A look into the SMU Equestrian program

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What does the word ‘equestrian’ mean?

“I would start by saying that equestrian is a sport that involves horses and people. There are different types of venues through equestrian, like for our team here at SMU, we have the hunter seat team and the western team,” Amber Henter, who has competed at the national, collegiate, and professional levels before taking on her current role as Assistant Hunter Seat Coach for SMU, said. “Usually, you separate the disciplines, and when you’re growing up riding, you focus on one or the other. It’s a small world, but there is a lot to it; equestrian is a pretty broad term. There is a lot that goes on behind that, and you can get involved in a lot of different things to do with equestrian that isn’t just hunter seat or western.”

What is the difference between western and hunter seat?

The western team competes in reining and horsemanship, while the hunter seat team focuses on fences and flat. Kirsten Ostling, a sophomore Hunter Seat, explained that “reigning is when [the horse] stops, slides, and spins, and horsemanship is when they go around looking really pretty; it is meant to be very precise. Then, there’s fences where you’re jumping, and flat, which is pretty much like horsemanship, but for English.”

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Savannah Oster skids to a stop during the team's competition against UC Davis on Friday, February 22, 2019 at the Dallas Equestrian Center. Photo credit: Julia Depasquale

How do riders prepare?

“We make sure we know our patterns for the upcoming competitions, then in between we work on things to help our position, our style, get the horses where they need to be, and just be as prepared as possible,” Henter said.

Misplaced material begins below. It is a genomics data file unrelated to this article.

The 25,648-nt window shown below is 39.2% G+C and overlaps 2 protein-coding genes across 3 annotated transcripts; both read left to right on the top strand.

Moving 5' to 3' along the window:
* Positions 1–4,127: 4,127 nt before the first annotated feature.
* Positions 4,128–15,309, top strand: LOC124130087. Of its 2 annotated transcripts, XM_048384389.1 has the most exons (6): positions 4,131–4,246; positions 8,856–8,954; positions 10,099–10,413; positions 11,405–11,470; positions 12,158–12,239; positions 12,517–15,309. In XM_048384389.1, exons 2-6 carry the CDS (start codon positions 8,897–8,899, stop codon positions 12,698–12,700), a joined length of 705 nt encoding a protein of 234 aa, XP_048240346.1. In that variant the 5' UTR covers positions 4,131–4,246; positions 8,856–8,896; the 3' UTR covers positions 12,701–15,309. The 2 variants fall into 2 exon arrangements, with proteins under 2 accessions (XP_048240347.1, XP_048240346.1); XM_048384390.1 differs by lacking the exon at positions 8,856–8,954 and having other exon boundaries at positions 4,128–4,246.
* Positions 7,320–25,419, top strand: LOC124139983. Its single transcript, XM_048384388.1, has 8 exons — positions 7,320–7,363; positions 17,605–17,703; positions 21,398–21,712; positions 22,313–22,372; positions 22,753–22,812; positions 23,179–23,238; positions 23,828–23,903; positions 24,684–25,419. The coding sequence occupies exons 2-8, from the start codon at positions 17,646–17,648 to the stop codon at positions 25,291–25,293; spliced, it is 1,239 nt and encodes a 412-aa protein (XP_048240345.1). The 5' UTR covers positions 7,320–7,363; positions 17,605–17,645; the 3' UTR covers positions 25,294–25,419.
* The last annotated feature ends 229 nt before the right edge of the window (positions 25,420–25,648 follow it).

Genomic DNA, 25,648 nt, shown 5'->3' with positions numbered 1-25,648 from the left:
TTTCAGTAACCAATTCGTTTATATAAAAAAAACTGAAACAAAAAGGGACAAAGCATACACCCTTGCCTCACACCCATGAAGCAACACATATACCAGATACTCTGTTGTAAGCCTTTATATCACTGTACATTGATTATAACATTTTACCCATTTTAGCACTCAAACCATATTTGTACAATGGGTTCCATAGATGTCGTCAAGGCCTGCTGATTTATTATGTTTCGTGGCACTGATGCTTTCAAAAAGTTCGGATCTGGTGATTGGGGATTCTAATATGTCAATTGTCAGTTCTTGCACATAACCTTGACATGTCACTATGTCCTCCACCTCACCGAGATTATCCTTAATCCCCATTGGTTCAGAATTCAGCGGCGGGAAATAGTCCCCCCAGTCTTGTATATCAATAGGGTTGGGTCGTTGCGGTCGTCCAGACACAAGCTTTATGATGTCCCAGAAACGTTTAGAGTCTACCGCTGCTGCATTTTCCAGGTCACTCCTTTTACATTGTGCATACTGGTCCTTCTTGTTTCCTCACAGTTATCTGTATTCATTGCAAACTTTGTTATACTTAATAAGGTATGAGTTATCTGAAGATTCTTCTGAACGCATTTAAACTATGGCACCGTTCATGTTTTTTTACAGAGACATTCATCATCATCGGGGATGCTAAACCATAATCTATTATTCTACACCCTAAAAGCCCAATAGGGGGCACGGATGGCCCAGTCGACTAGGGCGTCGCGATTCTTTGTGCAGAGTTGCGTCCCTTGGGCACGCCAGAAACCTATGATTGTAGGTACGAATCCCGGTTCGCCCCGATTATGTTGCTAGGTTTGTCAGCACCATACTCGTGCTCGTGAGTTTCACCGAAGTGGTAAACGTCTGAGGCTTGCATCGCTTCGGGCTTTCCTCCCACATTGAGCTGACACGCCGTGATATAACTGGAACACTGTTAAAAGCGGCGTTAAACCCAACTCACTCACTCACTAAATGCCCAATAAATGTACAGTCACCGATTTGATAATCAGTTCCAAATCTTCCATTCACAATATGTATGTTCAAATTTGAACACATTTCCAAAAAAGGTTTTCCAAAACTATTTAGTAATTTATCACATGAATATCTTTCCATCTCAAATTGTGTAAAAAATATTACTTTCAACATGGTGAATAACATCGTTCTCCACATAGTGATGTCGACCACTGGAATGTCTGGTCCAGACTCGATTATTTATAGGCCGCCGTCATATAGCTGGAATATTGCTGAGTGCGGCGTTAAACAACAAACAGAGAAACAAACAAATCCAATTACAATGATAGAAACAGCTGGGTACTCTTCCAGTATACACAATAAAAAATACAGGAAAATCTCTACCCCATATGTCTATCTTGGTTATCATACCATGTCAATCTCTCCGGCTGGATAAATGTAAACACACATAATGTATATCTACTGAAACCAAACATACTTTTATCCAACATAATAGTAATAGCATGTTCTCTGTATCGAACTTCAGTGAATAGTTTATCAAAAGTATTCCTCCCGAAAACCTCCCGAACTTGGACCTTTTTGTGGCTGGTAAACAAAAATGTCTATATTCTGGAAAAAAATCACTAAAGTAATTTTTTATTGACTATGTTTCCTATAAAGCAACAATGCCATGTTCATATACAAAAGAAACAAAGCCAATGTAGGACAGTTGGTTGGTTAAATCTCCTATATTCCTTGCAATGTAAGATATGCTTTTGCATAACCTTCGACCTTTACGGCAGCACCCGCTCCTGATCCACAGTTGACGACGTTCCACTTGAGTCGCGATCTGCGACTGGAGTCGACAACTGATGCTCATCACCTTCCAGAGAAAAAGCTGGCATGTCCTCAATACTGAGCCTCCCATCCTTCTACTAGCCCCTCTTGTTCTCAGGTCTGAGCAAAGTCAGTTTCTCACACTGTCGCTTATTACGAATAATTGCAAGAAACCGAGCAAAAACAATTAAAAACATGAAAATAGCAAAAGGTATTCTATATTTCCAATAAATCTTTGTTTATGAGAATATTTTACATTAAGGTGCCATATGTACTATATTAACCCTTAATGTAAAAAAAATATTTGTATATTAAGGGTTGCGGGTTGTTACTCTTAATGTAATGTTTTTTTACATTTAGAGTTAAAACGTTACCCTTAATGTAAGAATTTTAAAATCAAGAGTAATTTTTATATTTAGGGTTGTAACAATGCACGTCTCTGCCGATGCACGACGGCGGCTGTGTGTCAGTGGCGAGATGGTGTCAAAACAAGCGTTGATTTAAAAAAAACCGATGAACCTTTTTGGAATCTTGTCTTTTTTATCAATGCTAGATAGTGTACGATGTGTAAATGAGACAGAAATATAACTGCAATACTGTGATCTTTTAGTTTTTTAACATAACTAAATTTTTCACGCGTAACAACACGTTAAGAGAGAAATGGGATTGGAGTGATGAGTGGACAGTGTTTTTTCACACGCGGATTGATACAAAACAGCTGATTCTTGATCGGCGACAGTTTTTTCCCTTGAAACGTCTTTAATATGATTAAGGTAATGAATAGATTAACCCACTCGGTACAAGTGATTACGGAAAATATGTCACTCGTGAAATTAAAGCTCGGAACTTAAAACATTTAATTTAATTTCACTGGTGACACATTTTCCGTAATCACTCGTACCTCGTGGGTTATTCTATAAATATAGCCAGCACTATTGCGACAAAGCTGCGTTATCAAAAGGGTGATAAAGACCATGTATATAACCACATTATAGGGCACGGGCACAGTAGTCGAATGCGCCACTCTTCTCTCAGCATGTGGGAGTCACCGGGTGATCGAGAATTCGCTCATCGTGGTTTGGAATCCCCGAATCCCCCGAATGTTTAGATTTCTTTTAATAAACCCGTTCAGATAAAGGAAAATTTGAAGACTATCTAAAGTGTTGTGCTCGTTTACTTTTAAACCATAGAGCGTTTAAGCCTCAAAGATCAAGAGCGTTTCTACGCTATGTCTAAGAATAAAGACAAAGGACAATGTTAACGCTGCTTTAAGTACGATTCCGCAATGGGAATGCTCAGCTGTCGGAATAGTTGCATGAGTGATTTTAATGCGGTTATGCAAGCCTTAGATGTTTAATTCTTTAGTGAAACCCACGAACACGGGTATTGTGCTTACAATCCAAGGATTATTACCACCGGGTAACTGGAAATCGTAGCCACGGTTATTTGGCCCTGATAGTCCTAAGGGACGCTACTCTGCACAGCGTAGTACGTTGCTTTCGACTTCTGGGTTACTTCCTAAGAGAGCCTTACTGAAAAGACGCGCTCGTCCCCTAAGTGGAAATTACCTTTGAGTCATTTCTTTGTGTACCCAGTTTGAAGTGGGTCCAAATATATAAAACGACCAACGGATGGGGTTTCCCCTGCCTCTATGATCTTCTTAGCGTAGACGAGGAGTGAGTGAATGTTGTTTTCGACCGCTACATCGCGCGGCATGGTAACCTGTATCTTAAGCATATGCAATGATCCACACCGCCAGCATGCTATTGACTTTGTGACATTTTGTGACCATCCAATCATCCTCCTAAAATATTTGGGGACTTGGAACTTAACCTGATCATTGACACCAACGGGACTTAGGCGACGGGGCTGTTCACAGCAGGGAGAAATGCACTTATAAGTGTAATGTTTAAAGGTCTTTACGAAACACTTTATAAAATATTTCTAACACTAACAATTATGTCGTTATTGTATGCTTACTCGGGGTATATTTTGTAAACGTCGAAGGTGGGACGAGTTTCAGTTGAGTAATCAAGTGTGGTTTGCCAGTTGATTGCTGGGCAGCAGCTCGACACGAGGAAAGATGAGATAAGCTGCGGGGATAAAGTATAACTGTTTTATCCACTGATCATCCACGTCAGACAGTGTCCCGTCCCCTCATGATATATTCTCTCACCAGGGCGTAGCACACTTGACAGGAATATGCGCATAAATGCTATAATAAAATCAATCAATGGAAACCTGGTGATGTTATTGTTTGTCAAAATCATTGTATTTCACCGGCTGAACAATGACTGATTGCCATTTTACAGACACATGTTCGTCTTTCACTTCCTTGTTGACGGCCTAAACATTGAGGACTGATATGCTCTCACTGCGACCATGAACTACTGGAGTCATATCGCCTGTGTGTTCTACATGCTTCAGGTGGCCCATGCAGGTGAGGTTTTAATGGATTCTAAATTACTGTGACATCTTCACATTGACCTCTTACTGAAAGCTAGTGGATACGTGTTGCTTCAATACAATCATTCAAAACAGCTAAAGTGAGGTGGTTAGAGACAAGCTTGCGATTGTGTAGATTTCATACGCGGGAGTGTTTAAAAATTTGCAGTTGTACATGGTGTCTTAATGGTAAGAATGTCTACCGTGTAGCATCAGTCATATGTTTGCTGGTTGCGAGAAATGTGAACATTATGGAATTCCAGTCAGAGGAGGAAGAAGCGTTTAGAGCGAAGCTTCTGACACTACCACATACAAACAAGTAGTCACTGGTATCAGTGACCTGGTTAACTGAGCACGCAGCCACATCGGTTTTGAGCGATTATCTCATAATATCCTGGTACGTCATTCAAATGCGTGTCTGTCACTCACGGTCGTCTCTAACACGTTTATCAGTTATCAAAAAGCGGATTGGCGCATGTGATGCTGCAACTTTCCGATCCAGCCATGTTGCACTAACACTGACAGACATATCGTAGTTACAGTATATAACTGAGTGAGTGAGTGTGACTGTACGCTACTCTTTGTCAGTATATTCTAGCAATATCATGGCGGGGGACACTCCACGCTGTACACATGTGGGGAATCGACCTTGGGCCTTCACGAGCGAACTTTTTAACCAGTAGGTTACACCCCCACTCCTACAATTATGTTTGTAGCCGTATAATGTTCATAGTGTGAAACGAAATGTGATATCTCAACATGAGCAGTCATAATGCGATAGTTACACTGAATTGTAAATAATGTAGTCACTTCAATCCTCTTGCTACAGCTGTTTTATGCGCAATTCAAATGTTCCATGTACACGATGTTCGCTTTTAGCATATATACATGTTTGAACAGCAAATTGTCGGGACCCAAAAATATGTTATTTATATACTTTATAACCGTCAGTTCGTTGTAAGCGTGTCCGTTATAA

The coaches are given the patterns and jumps two weeks before each competition, and the team practices them in the arenas in Dallas.

“When we go to away competitions, we ride the competitor’s horses, which puts us at a disadvantage. It’s very important to switch things up on a daily basis, keep everyone on their toes, and communicate things that we need to work on,” Henter said.

What happens during competition?

During competitions, riders are judged based on how well they ride and connect with the horse, in addition to how well they are able to get the horse to perform.

“The judges look for precision and your position. Some of it is like a beauty pageant where you have to look really pretty on the horse, but also you’re not fighting with the horse; you’re working with them, because it is a team sport with your horse as well,” Ostling said.

However, the judge’s expectations vary based on each category. For example, in regards to flat, Ostling explained that “the goal is to be very accurate and smooth.”

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Nora Gray prepares to begin her event at the Dallas Equestrian Center on Friday, February 22, 2019. Photo credit: Julia Depasquale

What skills does one need to succeed in this sport?

“I would definitely say dedication, because riding horses is kind of unpredictable,” said Ashley Mauney, a senior western competitor at SMU. “It’s not another sport where you can just be done and put the ball down. It’s an animal so it does depend how it’s feeling for how they’re going to perform, that is a key thing, and then passion. I think if you’re passionate about something that you enjoy, then you’ll be better at it.”

Want to get involved?

“Reach out and talk to people, that’s really important,” Mauney said. “Experience is really helpful, but there are definitely ways to become involved even if you’re not experienced. Talk to people, teammates, and coaches if you’re interested.”

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